Grad Life Ends Here


This week, grad life comes to an end officially. With convocation it draws to a formal close. As I looked at the grade statements which have never been a happy sight for me, I realize that they do not reflect is the quality of time that I spent at the university and subtle transformations that came through along the course.   What they do reflect is a long trail of papers not submitted and assignments not done. Over the last two evenings I have been thinking about the ways grad life impacted my work and personal life.

It has been an enormously enriching two years, as I look back. The diversity of projects, internships and studies that I have packed in these two years would be hard for a work life to deliver even in four years. This has been the single most point of satisfaction for me personally, as I finish this program. A carefully chosen grad program I realize can be a great boost to professional growth as well as personal enrichment. On this point – about promises of a higher education, I am a recent convert! Two years back this would be hard to see.

Barely two months since the program finished, our business pipeline has grown steady and also higher in value. A part of it is a direct consequence of the time spent at the university. I also think that deliverance of higher education in terms of professional value is specific to chosen field. While a management degree may not seem to be a smart investment of money when compared to the experience gained in the same two years when spent at work, in some other fields it can work quite the reverse. For example, in journalism or in development sector. I see that it can improve the quality of work several notches up in development sector. The assessments and evaluation studies that our company now conducts are more comprehensive in the range of factors they consider and are more rooted into ground level action. Works earlier would often be weak on theory-practice-action connect.

My partners at the firm have been able to shape our company’s focus from a pure business orientation to a space which is sensitive to development challenges in countries and then bring in our business into addressing those challenges through our business. Here is an instance – in our scientific instruments business where we sell laboratory instruments for healthcare and lifescience research applications, my partners are looking at the role of these instruments in creating an impact on the healthcare situation (and in some cases science education in colleges) in the geography where we operate. This would have perhaps been hard for us to do if not for the learning in the past two years.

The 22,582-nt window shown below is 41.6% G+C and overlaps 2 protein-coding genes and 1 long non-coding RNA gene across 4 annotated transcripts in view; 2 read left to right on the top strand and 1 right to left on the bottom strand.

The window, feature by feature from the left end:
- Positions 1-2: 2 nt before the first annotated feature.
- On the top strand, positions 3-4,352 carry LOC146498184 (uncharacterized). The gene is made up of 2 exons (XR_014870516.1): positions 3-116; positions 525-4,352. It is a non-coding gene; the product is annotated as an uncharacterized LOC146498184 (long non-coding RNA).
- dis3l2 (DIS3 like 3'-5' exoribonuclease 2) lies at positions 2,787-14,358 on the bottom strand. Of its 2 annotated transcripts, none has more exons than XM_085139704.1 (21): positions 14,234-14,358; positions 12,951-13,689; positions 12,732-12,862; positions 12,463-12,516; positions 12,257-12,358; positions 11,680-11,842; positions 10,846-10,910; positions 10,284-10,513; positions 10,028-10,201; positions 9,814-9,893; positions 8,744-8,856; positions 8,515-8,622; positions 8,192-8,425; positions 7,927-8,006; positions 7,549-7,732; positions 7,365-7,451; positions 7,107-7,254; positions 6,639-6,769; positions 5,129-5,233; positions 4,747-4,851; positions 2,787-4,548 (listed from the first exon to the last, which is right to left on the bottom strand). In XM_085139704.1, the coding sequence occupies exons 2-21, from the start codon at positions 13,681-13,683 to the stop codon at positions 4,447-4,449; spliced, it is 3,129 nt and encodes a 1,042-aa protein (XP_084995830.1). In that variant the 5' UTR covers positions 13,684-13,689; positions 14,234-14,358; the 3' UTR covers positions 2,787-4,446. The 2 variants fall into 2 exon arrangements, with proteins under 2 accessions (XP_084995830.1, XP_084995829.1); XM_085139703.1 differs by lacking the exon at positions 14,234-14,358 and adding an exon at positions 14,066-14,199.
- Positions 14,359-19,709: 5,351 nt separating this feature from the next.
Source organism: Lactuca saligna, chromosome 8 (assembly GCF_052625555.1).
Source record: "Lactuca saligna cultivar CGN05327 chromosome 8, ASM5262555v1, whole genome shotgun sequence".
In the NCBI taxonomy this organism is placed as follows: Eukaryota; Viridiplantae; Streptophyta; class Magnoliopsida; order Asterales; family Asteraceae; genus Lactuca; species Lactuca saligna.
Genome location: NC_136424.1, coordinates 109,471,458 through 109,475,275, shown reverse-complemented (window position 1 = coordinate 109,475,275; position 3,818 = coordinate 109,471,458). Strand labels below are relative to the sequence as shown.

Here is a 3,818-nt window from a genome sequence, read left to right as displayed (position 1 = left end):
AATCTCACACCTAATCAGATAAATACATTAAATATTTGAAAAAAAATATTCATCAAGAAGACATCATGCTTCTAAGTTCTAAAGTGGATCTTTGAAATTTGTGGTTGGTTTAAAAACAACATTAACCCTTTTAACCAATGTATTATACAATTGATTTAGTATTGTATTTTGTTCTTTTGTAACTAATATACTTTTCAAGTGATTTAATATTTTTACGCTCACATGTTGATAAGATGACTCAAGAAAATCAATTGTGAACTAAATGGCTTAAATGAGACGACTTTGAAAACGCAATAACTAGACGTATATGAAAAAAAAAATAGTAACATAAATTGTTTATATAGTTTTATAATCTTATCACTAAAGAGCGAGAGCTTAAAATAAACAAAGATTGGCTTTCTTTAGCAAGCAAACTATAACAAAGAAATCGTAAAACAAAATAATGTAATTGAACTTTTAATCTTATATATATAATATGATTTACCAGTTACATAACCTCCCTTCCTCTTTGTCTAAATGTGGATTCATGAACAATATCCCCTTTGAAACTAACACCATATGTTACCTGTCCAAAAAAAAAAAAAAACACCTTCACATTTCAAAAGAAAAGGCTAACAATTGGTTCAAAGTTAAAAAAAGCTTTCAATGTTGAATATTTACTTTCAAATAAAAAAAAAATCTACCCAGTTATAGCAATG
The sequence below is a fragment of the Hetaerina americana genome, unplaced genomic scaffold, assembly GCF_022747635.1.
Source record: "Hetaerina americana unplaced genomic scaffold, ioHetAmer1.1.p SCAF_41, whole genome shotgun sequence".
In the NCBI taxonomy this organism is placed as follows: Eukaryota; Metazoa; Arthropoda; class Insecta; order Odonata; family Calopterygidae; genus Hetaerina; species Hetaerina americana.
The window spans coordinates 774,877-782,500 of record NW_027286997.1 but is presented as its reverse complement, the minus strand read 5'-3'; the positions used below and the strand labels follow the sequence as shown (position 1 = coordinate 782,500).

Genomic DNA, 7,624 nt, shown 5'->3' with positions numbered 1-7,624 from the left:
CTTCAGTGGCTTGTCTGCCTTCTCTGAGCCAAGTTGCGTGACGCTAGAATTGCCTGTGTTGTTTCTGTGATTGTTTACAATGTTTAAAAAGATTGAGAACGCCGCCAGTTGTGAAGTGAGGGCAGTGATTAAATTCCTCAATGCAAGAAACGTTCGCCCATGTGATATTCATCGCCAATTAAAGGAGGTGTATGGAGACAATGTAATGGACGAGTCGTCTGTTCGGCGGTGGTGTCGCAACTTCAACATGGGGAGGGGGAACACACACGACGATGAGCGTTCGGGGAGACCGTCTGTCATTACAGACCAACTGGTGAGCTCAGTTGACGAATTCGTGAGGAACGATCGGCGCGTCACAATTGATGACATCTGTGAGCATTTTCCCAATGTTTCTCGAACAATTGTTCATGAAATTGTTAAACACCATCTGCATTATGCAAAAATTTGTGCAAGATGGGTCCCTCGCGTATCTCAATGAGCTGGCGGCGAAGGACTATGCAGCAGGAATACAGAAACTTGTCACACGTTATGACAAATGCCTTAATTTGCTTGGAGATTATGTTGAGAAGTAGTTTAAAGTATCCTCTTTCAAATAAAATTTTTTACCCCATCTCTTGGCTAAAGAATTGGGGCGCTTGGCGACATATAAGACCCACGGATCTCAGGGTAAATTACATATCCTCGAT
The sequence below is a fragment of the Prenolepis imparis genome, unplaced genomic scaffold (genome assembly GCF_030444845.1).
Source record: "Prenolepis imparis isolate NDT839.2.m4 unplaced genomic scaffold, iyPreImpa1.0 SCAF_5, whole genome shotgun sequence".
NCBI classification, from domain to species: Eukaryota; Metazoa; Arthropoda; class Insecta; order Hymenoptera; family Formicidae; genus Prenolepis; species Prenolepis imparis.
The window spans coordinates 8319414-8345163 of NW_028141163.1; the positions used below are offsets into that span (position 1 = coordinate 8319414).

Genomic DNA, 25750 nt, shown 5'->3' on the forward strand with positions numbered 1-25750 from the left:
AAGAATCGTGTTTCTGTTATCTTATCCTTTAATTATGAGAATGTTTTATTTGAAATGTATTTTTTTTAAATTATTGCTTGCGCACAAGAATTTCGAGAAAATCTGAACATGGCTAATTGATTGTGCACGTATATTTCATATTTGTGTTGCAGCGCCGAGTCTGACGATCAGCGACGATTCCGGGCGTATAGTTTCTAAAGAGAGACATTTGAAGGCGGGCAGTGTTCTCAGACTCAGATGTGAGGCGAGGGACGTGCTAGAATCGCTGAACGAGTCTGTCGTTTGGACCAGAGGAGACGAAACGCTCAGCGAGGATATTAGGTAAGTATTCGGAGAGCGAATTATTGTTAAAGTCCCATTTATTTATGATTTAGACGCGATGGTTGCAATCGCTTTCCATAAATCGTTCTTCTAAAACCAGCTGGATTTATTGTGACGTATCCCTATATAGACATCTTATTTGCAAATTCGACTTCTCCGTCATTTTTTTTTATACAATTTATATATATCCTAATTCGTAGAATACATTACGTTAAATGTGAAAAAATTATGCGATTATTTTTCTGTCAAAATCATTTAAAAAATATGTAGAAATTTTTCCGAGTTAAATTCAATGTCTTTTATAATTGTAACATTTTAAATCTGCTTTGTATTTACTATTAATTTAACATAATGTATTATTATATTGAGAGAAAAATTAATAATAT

Personally, grad degree’s most significant impact has been on my outlook to life and its purpose. I am more likely to listen to folks who are contributing in their own small or big way to change social situations around them. There was a fair degree of indifference in how I looked at social issues earlier. Why did this change had to wait for the university and why did it happen only now, it fails me. But it did. I considered taking some time from a typical work week to do something self-serving.It was hard for me to imagine because near hundred percent of what I did was all for the self. This is when teaching happened. I considered being a teacher in a high school and teach a few days every week.